These can be scary times and thinking about getting sick or not being able to make decisions for yourself just adds to the fear. But a strong estate plan can ease those fears when you’re confident that the burden of making your health and financial decisions will never fall on unprepared family members.
Isn’t a Will Enough?
Though most people think a will is an estate plan, you may be surprised to learn that a will does not appoint nor allow someone else to do your banking or make your medical decisions if you are quarantined at home, admitted to the hospital, or become incapacitated. A strong estate plan addresses these issues and more, including the protection and distribution of your assets.
During this pandemic, two of the most important decisions you will need to make are:
- Who will take care of my financial affairs if I can’t?
- Who will make medical decisions for me if I can’t?
Neither of these decisions can be made – or enforced – with a will.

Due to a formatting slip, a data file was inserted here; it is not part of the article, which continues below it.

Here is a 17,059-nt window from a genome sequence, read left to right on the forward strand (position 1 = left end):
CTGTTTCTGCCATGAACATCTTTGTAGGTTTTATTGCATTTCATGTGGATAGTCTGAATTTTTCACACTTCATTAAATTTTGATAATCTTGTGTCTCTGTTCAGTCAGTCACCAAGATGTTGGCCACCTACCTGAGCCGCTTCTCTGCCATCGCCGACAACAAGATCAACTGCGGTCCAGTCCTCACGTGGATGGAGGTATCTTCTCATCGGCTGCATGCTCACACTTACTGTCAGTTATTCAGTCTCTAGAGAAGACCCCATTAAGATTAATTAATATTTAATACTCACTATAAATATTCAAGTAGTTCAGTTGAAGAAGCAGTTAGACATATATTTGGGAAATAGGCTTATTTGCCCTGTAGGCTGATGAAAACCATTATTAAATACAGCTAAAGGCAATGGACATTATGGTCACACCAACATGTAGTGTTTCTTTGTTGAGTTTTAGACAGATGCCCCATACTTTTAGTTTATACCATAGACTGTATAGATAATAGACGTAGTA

When you designate a financial power of attorney, you are giving someone else the authority to carry on your personal financial affairs and protect your property by acting on your behalf. This person will be able to pay your bills, write checks, make deposits, sell or purchase assets and sign tax returns—all things you may not be able to do for yourself if you are seriously ill or quarantined at home.
What happens if you don’t make this legal appointment? Most likely, your family members will have to petition the probate court to appoint a guardian—a time-consuming and expensive process that can be avoided with proper legal planning.
Similarly, you’ll want to give someone health care power of attorney so they can make medical decisions on your behalf if you can’t do so yourself. Again, if you are over age 18 and have not made this legal designation, your family members could have to go to court to have a guardian appointed for you.
These are important decisions, but they are just the beginning of a strong estate plan to protect yourself, your loved ones, and your property. Meeting with a qualified estate planning attorney can ensure you are protected should the unthinkable happen.
Resource: Huffpost, A Guide to Estate Planning During the Coronavirus Pandemic, April 8, 2020